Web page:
“We, therefore, the Representatives of the united States of America… do, in the Name, and by Authority of the good People of these Colonies, solemnly publish and declare, That these United Colonies are, and of Right ought to be Free and Independent States; that they are Absolved from all Allegiance to the British Crown…”
— Declaration of Independence
July Fourth — Independence Day — doesn’t get the observance respect it should. In fact, perhaps only Labor Day is lower on the holiday totem pole.
Oh, we ooh and ahh over fireworks, and make sure the flag is flying outside. But while we pause to remember those in our armed forces on Memorial Day, or give thanks on Thanksgiving, we often don’t stop to truly think about the importance of our independence — and the creation of this nation.
The Declaration of Independence — a formal statement listing the reasons why a break from Great Britain was necessary — was actually signed on July 2, 1776, at the Second Continental Congress. The 12 colonial delegations voted unanimously (New York abstained) in favor of the declaration on July 2, but revisions by Thomas Jefferson were adopted on July 4, which became the day we celebrate.
Today, that document and the declaration that a nation’s people have the right to choose their own government — “… Governments are instituted among Men, deriving their just powers from the consent of the governed…” — is considered a landmark event in the evolution of democracy.
Remember, prior to our founding, most countries were governed by a ruling family. Many still are. How could our forefathers shun a political system that had been in place for 2,000 years?
Because they felt the actions of the ruling king amounted to tyranny: refusing the colonists any representation in the legislature; obstructing the creation of laws, or the administration of justice; intimidating people with large numbers of armed troops in our midst; and so on. And basically they said, “we’re not going to take it any more.”
Those early leaders voiced so clearly that overthrowing a government is not done lightly, but when “any Form of Government becomes destructive… it is the Right of the People to alter or to abolish it.”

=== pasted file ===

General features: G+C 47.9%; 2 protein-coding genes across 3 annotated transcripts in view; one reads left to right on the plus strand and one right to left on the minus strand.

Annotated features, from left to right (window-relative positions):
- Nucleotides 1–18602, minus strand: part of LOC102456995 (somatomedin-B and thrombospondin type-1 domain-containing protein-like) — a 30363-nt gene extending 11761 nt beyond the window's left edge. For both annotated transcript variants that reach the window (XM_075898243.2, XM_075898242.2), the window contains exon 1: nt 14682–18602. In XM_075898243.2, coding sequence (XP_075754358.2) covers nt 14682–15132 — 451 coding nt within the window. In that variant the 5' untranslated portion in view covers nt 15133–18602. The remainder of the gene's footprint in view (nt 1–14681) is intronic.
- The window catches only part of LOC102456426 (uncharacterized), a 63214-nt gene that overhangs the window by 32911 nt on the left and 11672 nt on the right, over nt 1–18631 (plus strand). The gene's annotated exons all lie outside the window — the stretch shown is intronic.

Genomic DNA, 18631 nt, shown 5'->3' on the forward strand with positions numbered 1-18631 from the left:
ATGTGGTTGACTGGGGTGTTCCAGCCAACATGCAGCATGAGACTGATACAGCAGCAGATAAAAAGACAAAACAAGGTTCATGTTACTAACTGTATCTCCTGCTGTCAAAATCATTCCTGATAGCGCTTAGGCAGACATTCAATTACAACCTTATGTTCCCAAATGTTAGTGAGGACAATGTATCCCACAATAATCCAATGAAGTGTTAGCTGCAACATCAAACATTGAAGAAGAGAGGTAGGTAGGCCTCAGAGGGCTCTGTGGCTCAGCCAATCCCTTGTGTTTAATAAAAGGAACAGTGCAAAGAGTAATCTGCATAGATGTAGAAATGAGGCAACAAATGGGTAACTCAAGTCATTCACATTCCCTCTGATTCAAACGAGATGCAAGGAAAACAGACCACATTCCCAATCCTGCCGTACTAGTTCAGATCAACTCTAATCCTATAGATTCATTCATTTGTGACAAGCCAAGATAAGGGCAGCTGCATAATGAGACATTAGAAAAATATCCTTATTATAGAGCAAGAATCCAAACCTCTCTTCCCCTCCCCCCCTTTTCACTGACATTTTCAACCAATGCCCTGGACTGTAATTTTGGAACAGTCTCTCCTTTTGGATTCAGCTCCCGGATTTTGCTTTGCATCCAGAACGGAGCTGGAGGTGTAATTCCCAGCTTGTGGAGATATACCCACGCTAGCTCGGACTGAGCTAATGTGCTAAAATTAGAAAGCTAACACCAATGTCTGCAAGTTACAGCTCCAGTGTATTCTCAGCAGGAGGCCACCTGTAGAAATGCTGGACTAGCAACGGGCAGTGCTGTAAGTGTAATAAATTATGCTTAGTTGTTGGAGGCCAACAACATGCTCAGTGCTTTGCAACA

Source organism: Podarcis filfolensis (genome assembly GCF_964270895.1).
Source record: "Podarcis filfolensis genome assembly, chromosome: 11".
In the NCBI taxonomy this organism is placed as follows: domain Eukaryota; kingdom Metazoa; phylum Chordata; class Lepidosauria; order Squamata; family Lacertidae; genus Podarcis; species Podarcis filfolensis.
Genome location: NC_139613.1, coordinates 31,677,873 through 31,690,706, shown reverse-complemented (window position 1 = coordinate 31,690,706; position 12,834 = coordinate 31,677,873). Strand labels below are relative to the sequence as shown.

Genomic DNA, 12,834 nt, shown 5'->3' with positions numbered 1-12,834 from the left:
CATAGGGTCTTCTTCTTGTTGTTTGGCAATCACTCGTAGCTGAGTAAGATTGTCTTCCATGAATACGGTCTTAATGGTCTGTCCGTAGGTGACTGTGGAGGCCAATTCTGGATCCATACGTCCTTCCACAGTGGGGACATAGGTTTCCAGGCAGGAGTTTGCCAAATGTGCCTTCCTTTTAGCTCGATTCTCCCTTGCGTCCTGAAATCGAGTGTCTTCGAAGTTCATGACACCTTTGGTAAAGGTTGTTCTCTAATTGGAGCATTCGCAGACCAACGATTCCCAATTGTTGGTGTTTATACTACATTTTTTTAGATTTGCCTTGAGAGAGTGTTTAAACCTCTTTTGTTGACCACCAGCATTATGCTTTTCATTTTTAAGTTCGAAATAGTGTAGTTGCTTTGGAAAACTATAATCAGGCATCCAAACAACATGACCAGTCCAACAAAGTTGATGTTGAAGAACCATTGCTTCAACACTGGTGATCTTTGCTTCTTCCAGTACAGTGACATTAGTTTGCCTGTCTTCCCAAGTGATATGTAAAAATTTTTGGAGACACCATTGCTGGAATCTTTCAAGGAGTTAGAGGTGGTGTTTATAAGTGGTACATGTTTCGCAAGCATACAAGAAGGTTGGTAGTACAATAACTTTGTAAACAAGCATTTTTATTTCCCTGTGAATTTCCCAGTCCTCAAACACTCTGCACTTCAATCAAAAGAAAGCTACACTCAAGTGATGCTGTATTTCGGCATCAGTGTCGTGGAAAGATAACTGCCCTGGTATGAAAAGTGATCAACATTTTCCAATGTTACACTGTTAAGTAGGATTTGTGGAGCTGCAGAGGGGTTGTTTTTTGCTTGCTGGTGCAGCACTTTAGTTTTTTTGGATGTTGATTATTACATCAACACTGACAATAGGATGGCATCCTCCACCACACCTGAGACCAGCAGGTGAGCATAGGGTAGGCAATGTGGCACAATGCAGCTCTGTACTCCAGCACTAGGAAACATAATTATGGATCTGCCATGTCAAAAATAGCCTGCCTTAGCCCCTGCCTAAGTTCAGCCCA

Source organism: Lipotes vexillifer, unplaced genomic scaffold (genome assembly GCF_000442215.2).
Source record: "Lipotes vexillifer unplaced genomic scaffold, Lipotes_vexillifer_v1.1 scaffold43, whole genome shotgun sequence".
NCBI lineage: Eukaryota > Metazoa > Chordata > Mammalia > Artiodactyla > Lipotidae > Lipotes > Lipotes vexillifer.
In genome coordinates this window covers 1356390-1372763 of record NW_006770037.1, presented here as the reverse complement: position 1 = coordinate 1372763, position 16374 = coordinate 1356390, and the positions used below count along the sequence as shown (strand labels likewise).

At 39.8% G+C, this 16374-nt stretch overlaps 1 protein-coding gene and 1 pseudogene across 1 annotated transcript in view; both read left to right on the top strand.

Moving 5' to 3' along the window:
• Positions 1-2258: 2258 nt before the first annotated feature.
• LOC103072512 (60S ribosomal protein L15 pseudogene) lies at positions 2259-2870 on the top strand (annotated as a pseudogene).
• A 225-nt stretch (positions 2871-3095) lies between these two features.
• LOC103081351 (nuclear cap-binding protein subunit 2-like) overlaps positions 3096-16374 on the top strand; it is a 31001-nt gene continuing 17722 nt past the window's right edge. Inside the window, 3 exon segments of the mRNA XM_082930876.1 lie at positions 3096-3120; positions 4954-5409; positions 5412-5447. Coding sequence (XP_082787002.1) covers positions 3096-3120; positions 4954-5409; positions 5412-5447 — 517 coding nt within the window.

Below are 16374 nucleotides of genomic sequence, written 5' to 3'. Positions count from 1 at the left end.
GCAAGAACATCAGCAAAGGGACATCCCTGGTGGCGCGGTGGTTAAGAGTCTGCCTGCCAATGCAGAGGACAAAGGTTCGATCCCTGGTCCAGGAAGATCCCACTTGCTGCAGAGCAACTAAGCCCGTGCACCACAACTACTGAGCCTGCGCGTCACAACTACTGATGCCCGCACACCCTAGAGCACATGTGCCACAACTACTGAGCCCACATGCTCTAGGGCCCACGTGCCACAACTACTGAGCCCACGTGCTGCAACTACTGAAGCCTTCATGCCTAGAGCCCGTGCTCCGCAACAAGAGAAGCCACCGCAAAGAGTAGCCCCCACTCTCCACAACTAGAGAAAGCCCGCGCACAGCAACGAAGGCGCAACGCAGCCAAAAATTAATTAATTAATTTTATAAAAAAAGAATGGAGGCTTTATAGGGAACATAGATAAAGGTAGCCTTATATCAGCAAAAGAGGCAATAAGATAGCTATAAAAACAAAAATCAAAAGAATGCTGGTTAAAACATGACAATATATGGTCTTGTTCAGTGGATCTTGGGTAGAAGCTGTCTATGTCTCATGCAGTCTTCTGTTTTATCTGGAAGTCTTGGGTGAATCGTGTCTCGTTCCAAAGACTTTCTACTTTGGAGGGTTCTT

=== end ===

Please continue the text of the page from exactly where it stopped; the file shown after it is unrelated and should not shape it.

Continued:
This was treasonous talk, and those early leaders were indeed hunted by British troops as traitors.
How extraordinary, then, that those leaders persevered, even ending the Declaration with these words: “And for the support of this Declaration, with a firm reliance on the protection of divine Providence, we mutually pledge to each other our Lives, our Fortunes and our sacred Honor.”
The 56 signers were ready to die for their words.
I recently read an interview with Larry P. Arnn, president of Michigan’s Hillsdale College. Arnn made an interesting observation — that while we tend to think of the declaration as an act of rebellion, it was also an act of obedience. Obedience to “a law that persists beyond the English law and beyond any law that the Founders themselves might make.”
“It is an act of obedience to the ‘Laws of Nature and Nature’s God,’ [as stated in the document] and to certain self-evident principles — above all the principle ‘that all men are created equal’ with ‘certain unalienable Rights’,” Arnn said.
That, then, is the social and moral fiber we weave into our nation, and why we fight for those rights and freedoms as soundly today as we did 236 years ago.
Recently, the Declaration of Independence was voted the most influential document in American history. Perhaps it is time we dig it out for a closer study, for to understand our roots may help get us back on track as a nation for tomorrow.
By Susan Crowell
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